- Find a Trail
- My TrailLink
- Explore Trails
- About Us
- Get Involved
After six years under construction, the Indianapolis Cultural Trail (ICT) was well worth the wait. The trail is a definite boon for the city and also ranks among some of the country’s nicest urban routes by which cyclists and pedestrians can access and explore a vibrant downtown. Around 8 miles of trail (9 if you include the canal loop) link five of Indy’s cultural districts, flush with museums, theaters, shops, restaurants, hotels and parks. Financial support flowed from many, with the lion’s share coming from local philanthropists Gene and Marilyn Glick. And the results are phenomenal.
Developing an urban pathway through an old city isn’t easy—what driver wants to go on a road diet? But cut the fat the city did. Traffic-calming measures included reducing the number of lanes on some roads and buffering the trail from traffic in places with curbs, jersey barriers, rain gardens and other landscaping (which also filter runoff pollutants). Custom-designed lighting and signage, along with hexagonal pavers in green and terra cotta colors, provide visual continuity to aid in wayfinding among the city sidewalks. During winter, snow is removed, allowing you to use the trail year-round.
This linear park also features engaging public art specially commissioned for each of the neighborhoods through which the trail passes. In addition, you can access the Indiana State Museum, Eiteljorg Museum, NCAA Hall of Champions, American Legion Park, and the stunning Marion County Library, to name just a few attractions. You can also visit Lucas Oil Stadium, home of the Colts, stroll up the pedestrian mall on Georgia Street, grab a bite at any number of restaurants and peruse funky shops and galleries. Combine your journey with a float trip along the canal aboard a rental paddle boat or stop to rest on a park bench and people watch.
The ICT is not only a terrific public space but an improvement for commuters who prefer the non-motorized way to work or play. With direct links to the White River Wapahani Trail, Monon Trail and Pleasant Run Trail, the ICT is easy to access if you’re heading to or coming from the Indianapolis suburbs.
A few downtown hotels offer bikes for staying guests wanting to explore the trail, and a bike-sharing program (coming in May 2014) offers visitors another option. There’s plenty of parking, some paid and some free, all along the route, so don’t miss this fantastic opportunity to explore Indianapolis.
Parking is available in White River State Park (801 W. Washington Street) on the western end of the trail; note that there are parking fees. You can also use ParkIndy to find a metered parking space, or visit the Indianapolis Downtown, Inc. website to find garage parking.
I rode and my daughter ran the Cultural Trail in September 2016. It is mainly a large square around the downtown area with a few branches which in some cases connect with other trails (the Monon and Pleasant Creek Trails). We found the trail to be very well marked and easy to follow with many opportunities for stopping at a cultural venue or a quick bite to eat or to relax at an outdoor park. A highlight of the trail is the portion that dips below street level along The Canal and connects with the White River Wapahani Trail which goes by the Indianapolis Zoo. The trail is easy to negotiate and quite flat. That said, this is not the trail for a training ride as there are many streets to cross and the trail is shared in some places with walkers occasionally making for crowded conditions. It is a trail very well-suited for a leisurely ride with easy access and parking, and definitely rates very highly among urban trails.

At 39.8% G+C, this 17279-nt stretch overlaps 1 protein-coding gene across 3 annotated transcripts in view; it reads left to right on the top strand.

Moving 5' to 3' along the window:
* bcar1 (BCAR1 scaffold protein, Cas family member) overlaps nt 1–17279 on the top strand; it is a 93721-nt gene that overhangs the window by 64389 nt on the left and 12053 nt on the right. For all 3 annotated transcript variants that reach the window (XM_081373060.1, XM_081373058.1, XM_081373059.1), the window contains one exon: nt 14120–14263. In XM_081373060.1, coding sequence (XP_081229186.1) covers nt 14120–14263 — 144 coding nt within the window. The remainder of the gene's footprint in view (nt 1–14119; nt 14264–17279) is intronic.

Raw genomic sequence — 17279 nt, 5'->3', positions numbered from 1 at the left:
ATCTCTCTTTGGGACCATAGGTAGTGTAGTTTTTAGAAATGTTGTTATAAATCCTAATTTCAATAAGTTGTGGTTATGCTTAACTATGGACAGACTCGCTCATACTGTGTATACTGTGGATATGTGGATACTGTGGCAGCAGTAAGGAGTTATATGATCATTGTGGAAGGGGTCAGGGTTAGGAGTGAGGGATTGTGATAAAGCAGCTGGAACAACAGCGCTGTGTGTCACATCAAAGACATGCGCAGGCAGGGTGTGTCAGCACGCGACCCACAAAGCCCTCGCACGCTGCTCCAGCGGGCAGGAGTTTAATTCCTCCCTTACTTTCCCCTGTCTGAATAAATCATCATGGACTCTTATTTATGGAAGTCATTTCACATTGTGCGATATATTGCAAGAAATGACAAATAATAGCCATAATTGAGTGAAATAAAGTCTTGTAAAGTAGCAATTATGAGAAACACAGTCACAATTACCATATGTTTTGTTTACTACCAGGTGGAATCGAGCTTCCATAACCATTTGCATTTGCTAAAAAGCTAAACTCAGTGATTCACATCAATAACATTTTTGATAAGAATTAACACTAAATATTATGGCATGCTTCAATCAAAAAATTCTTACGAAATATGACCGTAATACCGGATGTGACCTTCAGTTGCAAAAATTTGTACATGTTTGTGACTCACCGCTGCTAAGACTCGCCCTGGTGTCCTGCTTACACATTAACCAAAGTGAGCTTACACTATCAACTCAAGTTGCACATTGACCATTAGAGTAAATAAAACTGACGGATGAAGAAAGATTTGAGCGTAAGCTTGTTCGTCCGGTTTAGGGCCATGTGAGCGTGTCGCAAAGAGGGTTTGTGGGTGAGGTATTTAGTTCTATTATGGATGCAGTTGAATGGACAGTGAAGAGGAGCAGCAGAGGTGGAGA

A personal favorite. Not for speed or cruising but for the art, atmosphere and people watching. Such a beautiful greenway- especially at night. Downtown Indy is all lit up. Being a Cycadelic Cyclist, my glowing bike goes well with the other LEDs.
This trail is really a must if you are into a casual fun and an interesting ride. The trail goes by most of the better scenery and places in the city and if you have something else in mind the trail gets you close. If all you want to do is ride, recommend supplementing this with the monon trail. If your a sightseer and tourist then just spend the night. Downtown hotels are a bit pricey but there are others on the outskirts of the trail. Indy did the trail right.
I tried this trail with my wife who doesn't like to feel like it is a work out. It was fantastic. The trail was very nice. The variation in trail features and surrounding sites were fantastic. We also stopped and varied the route to go through some of Whitewater State Park. Simply stated, it was a wonderful adventure and my wife enjoyed it. I have a tendency to do overkill or I get bored. I really had fun and got the workout at the same time. We will use this again absolutely.